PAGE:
York BOWEN (1884-1961)
CD 1 (originally CDLX 7120) [75.14]
Violin Sonata (1945) [19.46]
Cello Sonata (1921) [14.22]
Suite for Violin and Piano (1909) [28.25]
CD 2 (originally CDLX 7126) [71.59]
Viola Sonata No. 2 in F major (1906) [27.43]
Viola Sonata No. 1 in C minor (1905) [28.55]
Phantasy for Viola and Piano (1918) [15.21]
Krysia Osostowicz (violin); Jane Salmon (cello); Michael Dussek (piano); James Boyd (viola); Bengt Forsberg (piano)
rec. Henry Wood Hall, London, 16-18 Nov 2001 (CD 1); All Saints' Church, East Finchley, London, 29 April - 1 May 2002 (CD 2). DDD
DUTTON EPOCH LXBOX 2011 [75.14 + 72:59]
Rely on Dutton not only to keep pushing out the boundaries but also to engage artists who are not merely sympathetic but who bring intense commitment to the task. Not for one moment can one doubt the advocacy of these artists who have revived with new wine these old yet resilient bottles. Both discs were issued individually in the early 2000s.
Take the Kreisler-dedicated Suite. You might have expected a salon delicacy - in fact there is some of this in the dancing Humoresque - part Dvorák; part Saint-Saëns - but this is predominantly a romantically aspirant piece. Bowen writes some truly appealing music occupying the green pastures hemmed in on one side by Tchaikovsky and on the other by Delius. The Suite ends with a scorchingly virtuosic Allegro con spirito in which the piano and the violin are well and truly put through their sparkling Tchaikovskian paces. Much the same can be said of the romantic viola works – all predating the suite – and here most stylishly advocated by James Boyd and Swedish pianist Bengt Forsberg. There is competition from Hyperion and Lawrence Power for the viola works but there they are very differently coupled and part of a complete Bowen viola works project. There is no direct comparison.
Next comes the Cello Sonata - a work dedicated to Beatrice Harrison – much associated with the Delius concertos - who gave the premiere at the Wigmore Hall, with the composer. The world had moved on from the suite and the language was now rather more sophisticated but still heatedly passionate. The hothouse atmosphere does not go as far as Cyril Scott but there is a new humid luxuriance in the air; Debussy meets Rachmaninov. Also present is a darker element - one might almost call it malign. The mood is restive and there is an aggression and attack amid the romance. Several times I thought of Arnold Bax's cello sonatas and the solo Rhapsodic Ballad - well recorded by Raphael Wallfisch on Chandos (CHAN8499) but even better in the hands of Rohan de Saram on a long gone Pearl LP (SHE547). If the Great War drove a deep revetment between the carefree luxury of the Edwardian era and a new and callous modernity, the Second World War drove the stakes in yet deeper. Jo Cole and John Talbot have also recorded the Cello Sonata with equal fervour and this is coupled even more generously with the cello sonatas by John Foulds and Ernest Walker. The Cole/Talbot disc is available as BMS-423-CD.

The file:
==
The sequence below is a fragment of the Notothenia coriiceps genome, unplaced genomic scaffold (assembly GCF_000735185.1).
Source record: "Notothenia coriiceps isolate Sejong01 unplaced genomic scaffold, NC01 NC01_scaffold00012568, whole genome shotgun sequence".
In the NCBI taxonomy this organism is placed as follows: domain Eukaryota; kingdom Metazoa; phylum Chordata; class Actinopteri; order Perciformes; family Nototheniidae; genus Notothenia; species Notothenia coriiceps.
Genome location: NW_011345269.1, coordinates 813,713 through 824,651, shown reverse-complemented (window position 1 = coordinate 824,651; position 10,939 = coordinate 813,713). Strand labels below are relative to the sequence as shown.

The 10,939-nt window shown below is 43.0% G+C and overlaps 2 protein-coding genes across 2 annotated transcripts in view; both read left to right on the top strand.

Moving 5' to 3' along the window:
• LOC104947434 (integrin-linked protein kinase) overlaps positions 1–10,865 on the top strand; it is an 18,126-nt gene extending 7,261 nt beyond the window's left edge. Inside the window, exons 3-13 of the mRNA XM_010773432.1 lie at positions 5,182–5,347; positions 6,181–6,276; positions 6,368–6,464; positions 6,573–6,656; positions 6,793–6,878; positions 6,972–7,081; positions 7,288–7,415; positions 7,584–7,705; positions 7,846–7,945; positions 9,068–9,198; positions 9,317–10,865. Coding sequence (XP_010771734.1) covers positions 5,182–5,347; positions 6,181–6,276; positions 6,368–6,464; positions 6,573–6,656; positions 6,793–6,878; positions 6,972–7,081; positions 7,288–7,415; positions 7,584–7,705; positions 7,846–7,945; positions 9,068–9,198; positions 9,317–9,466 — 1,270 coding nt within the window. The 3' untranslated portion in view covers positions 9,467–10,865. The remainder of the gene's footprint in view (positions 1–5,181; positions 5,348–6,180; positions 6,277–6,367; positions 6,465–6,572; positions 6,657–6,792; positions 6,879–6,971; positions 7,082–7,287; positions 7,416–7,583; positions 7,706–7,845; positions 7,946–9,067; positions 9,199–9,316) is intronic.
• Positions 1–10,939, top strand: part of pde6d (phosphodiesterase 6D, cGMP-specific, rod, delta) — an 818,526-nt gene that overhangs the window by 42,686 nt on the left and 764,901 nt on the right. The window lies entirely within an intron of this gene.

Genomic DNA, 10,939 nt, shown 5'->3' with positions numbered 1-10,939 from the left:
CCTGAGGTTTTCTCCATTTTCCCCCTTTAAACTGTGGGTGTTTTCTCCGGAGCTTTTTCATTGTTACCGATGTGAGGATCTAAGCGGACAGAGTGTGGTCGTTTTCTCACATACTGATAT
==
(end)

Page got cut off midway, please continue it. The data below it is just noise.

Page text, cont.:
The 1945 Violin Sonata was premiered on BBC Radio by the composer with Frederick Grinke. In the 1950s Grinke broadcast it again this time accompanied by Joseph Weingarten - a tape survives. Still the language is romantic, turbulent and tonal. The misty Lento sings irresistibly - a sort of amalgam between Delius and Korngold with a touch of expressionism to spice things along. The brilliant Tchaikovskian finale is Mephistophelian, as flashy as Sarasate's Zigeunerweisen yet as grim as Bax in his Winter Waters and Second Northern Ballad.
Bowen clearly had no truck with neo-classicism and the English pastoral was anathema.
Dutton Epoch has done more than any other label to peel back the layers of neglect and ignorance that have for so long cloaked British music of the last century.
The present set will reinforce the well merited interest in this out and out romantic.
An out and out romantic. The English Korngold with insurgent elements from Tchaikovsky and Delius.